The Corps of Engineers soon will ask Congress to deauthorize dozens of not-yet-constructed water projects, whose estimated cost totals $5 billion. Lt. Gen. Robert B. Flowers, the Chief of Engineers, told a Senate hearing on June 18 that he plans to send the proposal to Congress immediately. Another Corps official said the number of projects on the deauthorizing list would be about 50 to 75. The Corps' total project backlog is about $40 billion.

(Illustration by
Guy Lawrence for ENR)

Flowers said there would be various types of projects included and also indicated that they would tend to be ones authorized some time ago. Thus, their original congressional sponsors may no longer be in Congress to argue to keep the projects alive.

In addition, Flowers suggested that a second group of projects be reviewed by an interagency group. That panel, not yet established, could recommend deauthorizing some projects, or speeding up work on others, if their merits appear stronger now than when first approved. Flowers didn't specify how large that group of projects would be, or their total cost.

While overall Corps funding did draw some attention at the hearing, held by the Environment and Public Works Committee, lawmakers spent more time on proposals to change how the Corps reviews and justifies its new projects. Legislation has been introduced in the House and Senate that would require some Corps project studies to be reviewed by outside specialists. The Senate version gained a powerful co-sponsor on June 18, Majority Leader Tom Daschle (D-S.D.)

Corps cost-benefit analyses have been a particular target of criticism. Flowers acknowledged, "We've had a couple of high-profile failures recently. That's unacceptable." They include a 1998 analysis for a proposed $420-million Delaware River deepening. In a report released June 10, the General Accounting Office criticized the Corps analysis for containing "material errors" and overstating the project's benefits threefold. The Corps put the dredging job on hold several weeks earlier after GAO briefed it about the tentative findings.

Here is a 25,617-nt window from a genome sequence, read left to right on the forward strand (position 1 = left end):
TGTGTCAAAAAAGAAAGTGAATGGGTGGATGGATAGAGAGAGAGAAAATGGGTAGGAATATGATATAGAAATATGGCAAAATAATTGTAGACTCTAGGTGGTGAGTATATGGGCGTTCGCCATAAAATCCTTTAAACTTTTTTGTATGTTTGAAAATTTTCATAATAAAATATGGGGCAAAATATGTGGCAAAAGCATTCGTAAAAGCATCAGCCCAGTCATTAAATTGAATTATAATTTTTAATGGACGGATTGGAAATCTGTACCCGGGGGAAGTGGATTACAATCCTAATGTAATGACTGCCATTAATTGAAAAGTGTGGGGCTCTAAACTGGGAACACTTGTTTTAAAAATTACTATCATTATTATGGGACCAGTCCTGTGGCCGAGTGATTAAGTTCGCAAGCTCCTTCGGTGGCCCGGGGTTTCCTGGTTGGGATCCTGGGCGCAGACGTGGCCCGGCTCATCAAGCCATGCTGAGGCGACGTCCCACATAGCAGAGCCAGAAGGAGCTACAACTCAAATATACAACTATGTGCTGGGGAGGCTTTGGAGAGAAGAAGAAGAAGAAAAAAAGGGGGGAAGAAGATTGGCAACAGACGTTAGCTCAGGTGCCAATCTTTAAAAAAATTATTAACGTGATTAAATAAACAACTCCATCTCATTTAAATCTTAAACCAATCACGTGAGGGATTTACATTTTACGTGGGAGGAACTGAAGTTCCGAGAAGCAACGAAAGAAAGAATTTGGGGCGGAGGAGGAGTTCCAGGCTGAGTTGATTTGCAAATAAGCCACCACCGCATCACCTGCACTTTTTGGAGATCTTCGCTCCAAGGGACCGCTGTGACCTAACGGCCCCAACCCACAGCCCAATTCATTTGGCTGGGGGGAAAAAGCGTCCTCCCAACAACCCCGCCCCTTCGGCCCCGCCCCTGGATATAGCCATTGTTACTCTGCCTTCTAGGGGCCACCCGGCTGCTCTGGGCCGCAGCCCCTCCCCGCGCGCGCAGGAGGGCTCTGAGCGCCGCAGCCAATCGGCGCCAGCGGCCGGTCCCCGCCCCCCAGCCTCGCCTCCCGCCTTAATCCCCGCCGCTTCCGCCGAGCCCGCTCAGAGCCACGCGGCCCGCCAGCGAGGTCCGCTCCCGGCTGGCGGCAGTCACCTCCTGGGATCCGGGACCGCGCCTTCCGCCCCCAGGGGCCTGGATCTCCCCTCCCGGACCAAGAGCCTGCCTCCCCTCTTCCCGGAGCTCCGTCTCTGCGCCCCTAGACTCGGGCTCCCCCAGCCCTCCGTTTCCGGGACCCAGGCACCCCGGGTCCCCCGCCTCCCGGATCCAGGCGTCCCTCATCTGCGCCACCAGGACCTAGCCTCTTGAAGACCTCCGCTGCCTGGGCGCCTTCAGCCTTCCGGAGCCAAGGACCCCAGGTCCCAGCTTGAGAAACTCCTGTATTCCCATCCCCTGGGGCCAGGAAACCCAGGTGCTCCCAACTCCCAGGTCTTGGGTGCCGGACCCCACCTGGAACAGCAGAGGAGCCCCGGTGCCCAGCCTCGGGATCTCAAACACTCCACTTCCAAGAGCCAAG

The committee's ranking Republican, Bob Smith of New Hampshire, who introduced one of the Corps reform bills, said provisions of that legislation must be included in the next Water Resources Development Act, which also authorizes new Corps projects. But committee member Christopher S. Bond (R-Mo.) threatened to bottle up a WRDA bill if reform provisions also slowed down project approval time. Bond has Minority Leader Trent Lott (R-Miss.), among others, on his side.

Flowers and R.L. Brownlee, acting assistant Army secretary for civil works, told the panel that the Corps needs to make changes. But they didn't enthusiastically endorse immediate legislative reforms. They said the Corps could make some of the changes on its own and also said they wanted to wait for recommendations from a National Academy of Sciences panel report on outside project reviews. That report is due this summer.